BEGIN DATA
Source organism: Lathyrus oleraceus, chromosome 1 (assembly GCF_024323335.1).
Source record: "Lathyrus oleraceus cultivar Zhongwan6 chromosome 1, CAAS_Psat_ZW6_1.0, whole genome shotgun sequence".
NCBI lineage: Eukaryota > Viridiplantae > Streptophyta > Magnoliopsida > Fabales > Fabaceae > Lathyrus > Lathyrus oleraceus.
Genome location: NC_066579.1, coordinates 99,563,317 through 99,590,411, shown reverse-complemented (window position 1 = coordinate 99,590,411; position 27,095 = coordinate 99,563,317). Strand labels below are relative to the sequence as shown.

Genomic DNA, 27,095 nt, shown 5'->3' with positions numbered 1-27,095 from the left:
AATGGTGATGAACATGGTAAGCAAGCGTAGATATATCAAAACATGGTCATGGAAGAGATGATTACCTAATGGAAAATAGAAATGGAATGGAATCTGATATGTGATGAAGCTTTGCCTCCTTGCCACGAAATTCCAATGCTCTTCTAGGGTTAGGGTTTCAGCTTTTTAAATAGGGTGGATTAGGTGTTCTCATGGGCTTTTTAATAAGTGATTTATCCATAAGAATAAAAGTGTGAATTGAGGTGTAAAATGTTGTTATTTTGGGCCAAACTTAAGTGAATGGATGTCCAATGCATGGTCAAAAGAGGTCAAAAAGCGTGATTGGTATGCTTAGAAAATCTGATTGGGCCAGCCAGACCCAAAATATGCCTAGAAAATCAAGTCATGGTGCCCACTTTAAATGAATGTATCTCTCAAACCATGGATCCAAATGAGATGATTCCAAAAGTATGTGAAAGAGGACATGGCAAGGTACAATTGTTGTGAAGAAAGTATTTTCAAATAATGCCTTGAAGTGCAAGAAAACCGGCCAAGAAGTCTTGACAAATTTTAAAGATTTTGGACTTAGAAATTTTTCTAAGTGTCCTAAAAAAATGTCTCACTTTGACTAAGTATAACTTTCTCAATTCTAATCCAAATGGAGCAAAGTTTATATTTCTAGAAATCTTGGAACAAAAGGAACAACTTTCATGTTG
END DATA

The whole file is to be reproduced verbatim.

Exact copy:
Source organism: Lathyrus oleraceus, chromosome 1 (assembly GCF_024323335.1).
Source record: "Lathyrus oleraceus cultivar Zhongwan6 chromosome 1, CAAS_Psat_ZW6_1.0, whole genome shotgun sequence".
NCBI lineage: Eukaryota > Viridiplantae > Streptophyta > Magnoliopsida > Fabales > Fabaceae > Lathyrus > Lathyrus oleraceus.
Genome location: NC_066579.1, coordinates 99,563,317 through 99,590,411, shown reverse-complemented (window position 1 = coordinate 99,590,411; position 27,095 = coordinate 99,563,317). Strand labels below are relative to the sequence as shown.

Genomic DNA, 27,095 nt, shown 5'->3' with positions numbered 1-27,095 from the left:
AATGGTGATGAACATGGTAAGCAAGCGTAGATATATCAAAACATGGTCATGGAAGAGATGATTACCTAATGGAAAATAGAAATGGAATGGAATCTGATATGTGATGAAGCTTTGCCTCCTTGCCACGAAATTCCAATGCTCTTCTAGGGTTAGGGTTTCAGCTTTTTAAATAGGGTGGATTAGGTGTTCTCATGGGCTTTTTAATAAGTGATTTATCCATAAGAATAAAAGTGTGAATTGAGGTGTAAAATGTTGTTATTTTGGGCCAAACTTAAGTGAATGGATGTCCAATGCATGGTCAAAAGAGGTCAAAAAGCGTGATTGGTATGCTTAGAAAATCTGATTGGGCCAGCCAGACCCAAAATATGCCTAGAAAATCAAGTCATGGTGCCCACTTTAAATGAATGTATCTCTCAAACCATGGATCCAAATGAGATGATTCCAAAAGTATGTGAAAGAGGACATGGCAAGGTACAATTGTTGTGAAGAAAGTATTTTCAAATAATGCCTTGAAGTGCAAGAAAACCGGCCAAGAAGTCTTGACAAATTTTAAAGATTTTGGACTTAGAAATTTTTCTAAGTGTCCTAAAAAAATGTCTCACTTTGACTAAGTATAACTTTCTCAATTCTAATCCAAATGGAGCAAAGTTTATATTTCTAGAAATCTTGGAACAAAAGGAACAACTTTCATGTTG